The railroad industry is a crucial backbone of U.S. infrastructure. Not only does it provide freighting services for consumer goods and transportation, but the energy and water industries rely heavily on trains. This week, however, Americans could be learning that importance the hard way. Right now, railroad unions are clashing with bosses — and workers aren’t afraid to stunt the economy to get what they deserve. What will happen if railroad workers go on strike?
Two prominent rail unions — the Brotherhood of Locomotive Engineers and Trainmen (BLET) and the International Association of Sheet Metal, Air, Rail and Transportation (SMART) Transportation Division — are the focal point of this week’s news. The two unions represent half of all U.S. rail workers and have been negotiating for a labor contract alongside 10 other rail unions. These unions have been without a contract for three years and, from the sounds of it, offerings from management have not met what they have in mind.
BLET President Dennis Pierce says the crux of the disagreement centers around workers’ scheduling. According to Pierce, rail workers have no sick leave — paid nor unpaid — when on call. Seeing as many of these workers can be on call for weeks at a time, there is a real possibility of workers being fired in the case of medical emergencies.
Eight of the 12 unions have agreed to a tentative contract from management, which takes into account recommendations from a White House-approved negotiating board. However, this tentative contract does not include scheduling changes to accommodate health and family emergencies. That has caused BLET, SMART and two other unions to hold back.
On Friday, a federally mandated “cooling off period” comes to an end. This legally enables thousands of rail workers to go on strike in order to leverage favor in negotiations. But what will happen if railroad workers go on strike? Simply put, the effects could be broad.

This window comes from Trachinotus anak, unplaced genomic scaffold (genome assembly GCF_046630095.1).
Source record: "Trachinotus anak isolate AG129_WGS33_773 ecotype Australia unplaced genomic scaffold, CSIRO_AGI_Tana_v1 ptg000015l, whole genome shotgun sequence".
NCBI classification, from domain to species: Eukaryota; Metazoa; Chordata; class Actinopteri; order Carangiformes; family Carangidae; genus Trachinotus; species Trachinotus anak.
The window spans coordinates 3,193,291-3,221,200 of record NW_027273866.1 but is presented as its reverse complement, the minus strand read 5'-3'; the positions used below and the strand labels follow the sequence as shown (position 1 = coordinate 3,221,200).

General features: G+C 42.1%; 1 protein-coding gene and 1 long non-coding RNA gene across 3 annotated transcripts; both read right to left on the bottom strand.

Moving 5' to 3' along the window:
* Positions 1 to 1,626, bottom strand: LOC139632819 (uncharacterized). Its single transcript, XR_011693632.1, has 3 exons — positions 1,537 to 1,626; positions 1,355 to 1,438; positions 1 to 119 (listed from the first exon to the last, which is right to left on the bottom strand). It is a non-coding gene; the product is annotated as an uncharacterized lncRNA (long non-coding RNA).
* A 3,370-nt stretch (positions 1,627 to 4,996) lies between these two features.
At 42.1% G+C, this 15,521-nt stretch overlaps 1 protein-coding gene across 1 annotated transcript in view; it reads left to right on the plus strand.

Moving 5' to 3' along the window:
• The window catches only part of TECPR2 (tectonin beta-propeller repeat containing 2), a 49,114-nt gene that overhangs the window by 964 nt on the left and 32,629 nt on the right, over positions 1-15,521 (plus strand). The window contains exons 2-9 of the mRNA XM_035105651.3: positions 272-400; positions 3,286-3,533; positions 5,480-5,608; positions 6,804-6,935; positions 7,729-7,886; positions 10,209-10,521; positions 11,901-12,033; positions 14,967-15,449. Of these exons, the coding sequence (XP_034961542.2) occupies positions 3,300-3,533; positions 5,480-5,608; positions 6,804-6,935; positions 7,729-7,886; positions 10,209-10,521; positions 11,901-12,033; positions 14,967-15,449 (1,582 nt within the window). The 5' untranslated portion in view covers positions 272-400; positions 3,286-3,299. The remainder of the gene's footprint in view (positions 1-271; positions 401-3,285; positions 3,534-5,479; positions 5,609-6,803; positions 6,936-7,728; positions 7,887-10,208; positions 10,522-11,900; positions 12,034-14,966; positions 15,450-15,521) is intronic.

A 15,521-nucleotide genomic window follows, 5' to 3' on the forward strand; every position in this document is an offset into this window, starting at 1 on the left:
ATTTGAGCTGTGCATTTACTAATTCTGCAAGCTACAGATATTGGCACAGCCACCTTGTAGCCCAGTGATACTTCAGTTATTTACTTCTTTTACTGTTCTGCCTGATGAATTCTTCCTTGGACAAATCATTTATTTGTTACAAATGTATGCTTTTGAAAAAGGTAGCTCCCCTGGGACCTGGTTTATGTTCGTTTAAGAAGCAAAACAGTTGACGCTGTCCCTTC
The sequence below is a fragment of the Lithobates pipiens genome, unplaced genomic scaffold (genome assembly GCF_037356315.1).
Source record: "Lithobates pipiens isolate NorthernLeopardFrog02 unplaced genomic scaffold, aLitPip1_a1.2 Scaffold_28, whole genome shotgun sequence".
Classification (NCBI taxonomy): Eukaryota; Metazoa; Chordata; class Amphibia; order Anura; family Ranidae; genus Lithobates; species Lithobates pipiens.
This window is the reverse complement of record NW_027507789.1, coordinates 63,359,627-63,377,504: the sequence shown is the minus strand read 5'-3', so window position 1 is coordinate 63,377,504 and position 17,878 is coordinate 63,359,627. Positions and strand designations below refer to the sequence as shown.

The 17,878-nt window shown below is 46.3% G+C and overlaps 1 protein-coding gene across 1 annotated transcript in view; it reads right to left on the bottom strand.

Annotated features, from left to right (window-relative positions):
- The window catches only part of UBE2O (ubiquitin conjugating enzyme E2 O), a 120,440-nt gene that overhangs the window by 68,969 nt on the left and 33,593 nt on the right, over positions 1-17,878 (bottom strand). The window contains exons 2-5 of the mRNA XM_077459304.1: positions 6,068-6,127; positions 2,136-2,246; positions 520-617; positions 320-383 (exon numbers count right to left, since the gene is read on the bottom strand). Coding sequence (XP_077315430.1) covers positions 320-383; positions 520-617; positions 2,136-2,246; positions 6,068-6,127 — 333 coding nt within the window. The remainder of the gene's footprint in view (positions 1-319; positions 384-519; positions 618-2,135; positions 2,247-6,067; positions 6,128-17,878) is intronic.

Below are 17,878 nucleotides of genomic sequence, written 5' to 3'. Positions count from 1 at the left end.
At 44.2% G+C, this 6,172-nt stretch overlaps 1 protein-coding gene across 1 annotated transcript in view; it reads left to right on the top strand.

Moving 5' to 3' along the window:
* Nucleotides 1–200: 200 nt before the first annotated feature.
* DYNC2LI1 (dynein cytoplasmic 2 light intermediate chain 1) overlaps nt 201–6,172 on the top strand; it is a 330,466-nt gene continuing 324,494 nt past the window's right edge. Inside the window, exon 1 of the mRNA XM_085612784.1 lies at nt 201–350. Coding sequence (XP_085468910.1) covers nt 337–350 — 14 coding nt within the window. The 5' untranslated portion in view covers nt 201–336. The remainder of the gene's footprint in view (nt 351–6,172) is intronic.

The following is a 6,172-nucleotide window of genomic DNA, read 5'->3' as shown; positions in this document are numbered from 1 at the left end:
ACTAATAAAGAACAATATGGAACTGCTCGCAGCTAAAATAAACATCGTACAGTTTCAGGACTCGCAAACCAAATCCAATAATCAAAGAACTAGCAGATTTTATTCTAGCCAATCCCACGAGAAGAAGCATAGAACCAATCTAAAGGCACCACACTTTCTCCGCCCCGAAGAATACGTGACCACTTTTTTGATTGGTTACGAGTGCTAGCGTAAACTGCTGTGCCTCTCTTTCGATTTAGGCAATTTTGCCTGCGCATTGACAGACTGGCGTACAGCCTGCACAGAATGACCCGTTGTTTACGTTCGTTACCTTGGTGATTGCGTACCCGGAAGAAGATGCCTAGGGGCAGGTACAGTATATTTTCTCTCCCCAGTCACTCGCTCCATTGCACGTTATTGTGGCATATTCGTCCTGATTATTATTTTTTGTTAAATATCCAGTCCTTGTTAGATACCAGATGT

What Will Happen If Railroad Workers Go on Strike? The Economic Effects, Explained.
Freight railroading in America is vastly important; 40% of the country’s total exports are shipped by rail. Moreover, railroads have become increasingly important as a means of transportation as Americans forgo cars. The rail transportation industry has grown 3.4% every year for the last five years in the United States.
Obviously, railroads make for a powerhouse industry within the country. And already, industries are feeling the heat from these striking workers. Amtrak, a government-owned for-profit rail transportation company, is shutting down a number of its cross-country routes in anticipation of a reduced labor force. State-supported routes are also being threatened, which could have detrimental effects on those who ride Amtrak trains to work.
The White House says it is working with other industries — including long-haul trucking and air freight — to step in during the strike. However, they would have big shoes to fill. The American Trucking Associations said it would take “460,000 additional long-haul trucks every day” to accommodate the same amount of goods that rail freight carries.
Rail freight carries some of the most important industry goods that keep the nation running. Food, chemicals, medical supplies and energy and agricultural supplies are all largely shipped by rail. So, a strike could put even more strain on a supply chain already stretched thin. As such, rail workers and consumers alike hope these parties can reach an agreeable contract ahead of a strike expected on Friday.
Outside of an agreement, Congress could step in and prevent rail workers from striking. This is something many politicians have been calling on in recent days. However, union spokespeople have slammed this move, telling lawmakers to stay out of the negotiations.
On the date of publication, Brenden Rearick did not hold (either directly or indirectly) any positions in the securities mentioned in this article. The opinions expressed in this article are those of the writer, subject to the InvestorPlace.com Publishing Guidelines.